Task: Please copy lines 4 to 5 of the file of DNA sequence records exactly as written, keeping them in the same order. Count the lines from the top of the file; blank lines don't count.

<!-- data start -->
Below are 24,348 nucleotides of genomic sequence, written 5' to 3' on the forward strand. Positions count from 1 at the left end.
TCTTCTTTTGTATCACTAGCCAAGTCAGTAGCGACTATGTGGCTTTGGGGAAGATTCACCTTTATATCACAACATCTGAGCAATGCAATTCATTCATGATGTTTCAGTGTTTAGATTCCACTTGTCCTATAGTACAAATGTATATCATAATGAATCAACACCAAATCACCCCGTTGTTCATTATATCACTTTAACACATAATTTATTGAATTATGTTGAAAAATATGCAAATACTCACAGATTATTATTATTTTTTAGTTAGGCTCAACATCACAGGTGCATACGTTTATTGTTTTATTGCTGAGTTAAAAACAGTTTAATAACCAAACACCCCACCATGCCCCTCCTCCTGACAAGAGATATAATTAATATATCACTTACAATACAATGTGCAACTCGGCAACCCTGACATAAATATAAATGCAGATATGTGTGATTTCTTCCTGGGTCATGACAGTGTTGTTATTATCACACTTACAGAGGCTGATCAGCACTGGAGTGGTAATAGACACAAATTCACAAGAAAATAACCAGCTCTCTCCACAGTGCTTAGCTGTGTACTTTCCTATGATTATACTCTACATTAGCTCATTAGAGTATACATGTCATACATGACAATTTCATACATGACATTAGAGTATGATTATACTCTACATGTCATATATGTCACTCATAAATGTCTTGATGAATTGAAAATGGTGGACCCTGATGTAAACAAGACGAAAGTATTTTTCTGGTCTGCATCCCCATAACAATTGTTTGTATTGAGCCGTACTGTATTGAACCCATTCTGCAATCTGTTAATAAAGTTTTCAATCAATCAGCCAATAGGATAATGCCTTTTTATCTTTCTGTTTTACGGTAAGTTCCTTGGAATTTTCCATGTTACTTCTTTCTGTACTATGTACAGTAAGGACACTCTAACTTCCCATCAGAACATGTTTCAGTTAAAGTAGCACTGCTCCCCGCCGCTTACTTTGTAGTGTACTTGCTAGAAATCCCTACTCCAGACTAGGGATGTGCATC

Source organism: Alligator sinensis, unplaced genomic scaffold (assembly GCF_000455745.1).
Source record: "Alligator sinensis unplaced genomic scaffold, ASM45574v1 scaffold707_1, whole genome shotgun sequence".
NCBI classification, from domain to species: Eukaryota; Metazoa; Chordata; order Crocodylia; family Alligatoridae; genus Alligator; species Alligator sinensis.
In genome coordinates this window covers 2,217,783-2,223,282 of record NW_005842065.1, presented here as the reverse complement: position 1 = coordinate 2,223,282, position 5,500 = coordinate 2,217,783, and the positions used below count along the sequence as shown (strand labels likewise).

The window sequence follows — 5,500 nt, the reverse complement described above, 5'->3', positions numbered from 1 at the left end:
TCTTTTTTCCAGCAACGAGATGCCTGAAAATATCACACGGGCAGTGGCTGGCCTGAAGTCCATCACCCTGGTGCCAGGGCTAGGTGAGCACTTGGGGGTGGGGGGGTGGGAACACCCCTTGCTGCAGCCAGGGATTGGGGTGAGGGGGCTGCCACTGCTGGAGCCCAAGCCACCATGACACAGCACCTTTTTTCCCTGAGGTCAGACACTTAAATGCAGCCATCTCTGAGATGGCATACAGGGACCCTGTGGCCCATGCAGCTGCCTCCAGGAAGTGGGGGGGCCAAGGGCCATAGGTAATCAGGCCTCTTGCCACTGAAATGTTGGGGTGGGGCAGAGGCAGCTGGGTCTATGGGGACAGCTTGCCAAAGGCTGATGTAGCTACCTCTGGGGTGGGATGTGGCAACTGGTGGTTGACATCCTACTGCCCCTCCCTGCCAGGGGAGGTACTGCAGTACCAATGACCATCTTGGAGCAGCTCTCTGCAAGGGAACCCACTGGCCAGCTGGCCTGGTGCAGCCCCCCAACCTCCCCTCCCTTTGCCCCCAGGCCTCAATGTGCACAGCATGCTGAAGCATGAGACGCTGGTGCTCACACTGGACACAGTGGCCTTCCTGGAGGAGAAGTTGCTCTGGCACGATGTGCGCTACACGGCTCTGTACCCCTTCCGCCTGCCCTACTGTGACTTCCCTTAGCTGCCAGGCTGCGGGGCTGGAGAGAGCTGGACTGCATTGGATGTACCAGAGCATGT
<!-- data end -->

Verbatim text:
Source record: "Alligator sinensis unplaced genomic scaffold, ASM45574v1 scaffold707_1, whole genome shotgun sequence".
NCBI classification, from domain to species: Eukaryota; Metazoa; Chordata; order Crocodylia; family Alligatoridae; genus Alligator; species Alligator sinensis.